In today’s competitive job market, internships matter more than ever. Entertainment industry leader Emily White offers the step-by-step guide to getting hired for an internship you love.

If you’re a college student, you probably already understand the extreme importance of internships. They are crucial for cultivating industry relationships, gaining on-the-job experience, and getting a real-life sense of what it’s like to work in your desired field. But the question is: How do you actually get an internship? CEO and entrepreneur Emily White has the answer.

          “Many students are overwhelmed at the thought of getting an internship,” says White, cofounder and CEO of Whitesmith Entertainment and author of the book Interning 101 (9GiantStepsBooks; 2017; ISBN: 978-1-537-54764-0; $15.00; www.interning101.com). “That’s not so surprising; an internship is essentially a job—in a field you’ve likely always dreamed of working in. Even adults with many years of work experience find a job search daunting.”

          White, a deeply respected thought leader in the entertainment industry with business locations in New York and Los Angeles, credits her early success to the many internships she did during college. Despite the anxiety surrounding internships, White explains that they are extremely valuable opportunities that can even pay off in the form of a great job.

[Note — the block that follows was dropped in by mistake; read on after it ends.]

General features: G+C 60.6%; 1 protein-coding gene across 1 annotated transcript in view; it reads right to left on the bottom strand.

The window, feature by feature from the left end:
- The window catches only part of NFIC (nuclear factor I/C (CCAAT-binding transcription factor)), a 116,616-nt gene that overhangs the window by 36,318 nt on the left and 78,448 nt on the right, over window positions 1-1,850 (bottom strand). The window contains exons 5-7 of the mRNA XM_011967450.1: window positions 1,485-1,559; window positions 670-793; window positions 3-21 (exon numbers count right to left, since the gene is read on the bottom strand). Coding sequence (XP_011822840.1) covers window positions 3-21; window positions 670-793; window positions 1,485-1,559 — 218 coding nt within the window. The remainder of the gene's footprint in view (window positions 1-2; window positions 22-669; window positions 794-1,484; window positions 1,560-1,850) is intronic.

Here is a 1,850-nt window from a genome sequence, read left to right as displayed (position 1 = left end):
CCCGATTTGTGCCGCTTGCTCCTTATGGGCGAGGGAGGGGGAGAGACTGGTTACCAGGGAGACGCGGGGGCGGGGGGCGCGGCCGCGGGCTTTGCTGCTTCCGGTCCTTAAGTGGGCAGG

“If you want to give yourself the best shot at working in your ideal career, you should plan on interning as much as possible,” says White. “Fortunately, getting an internship isn’t as hard as everyone thinks it is—all it takes is determination and diligent research.”

          Interning 101 is full of essential advice for students or recent graduates who want to follow their passion and make inroads into their dream industry. To this day, White employs the advice covered in the book to help her stay focused on high-level projects, be on top of industry trends and communications, and always strive to find innovative and creative solutions.

          Keep reading for ten of White’s tips to help you snag an internship that could help jumpstart your career.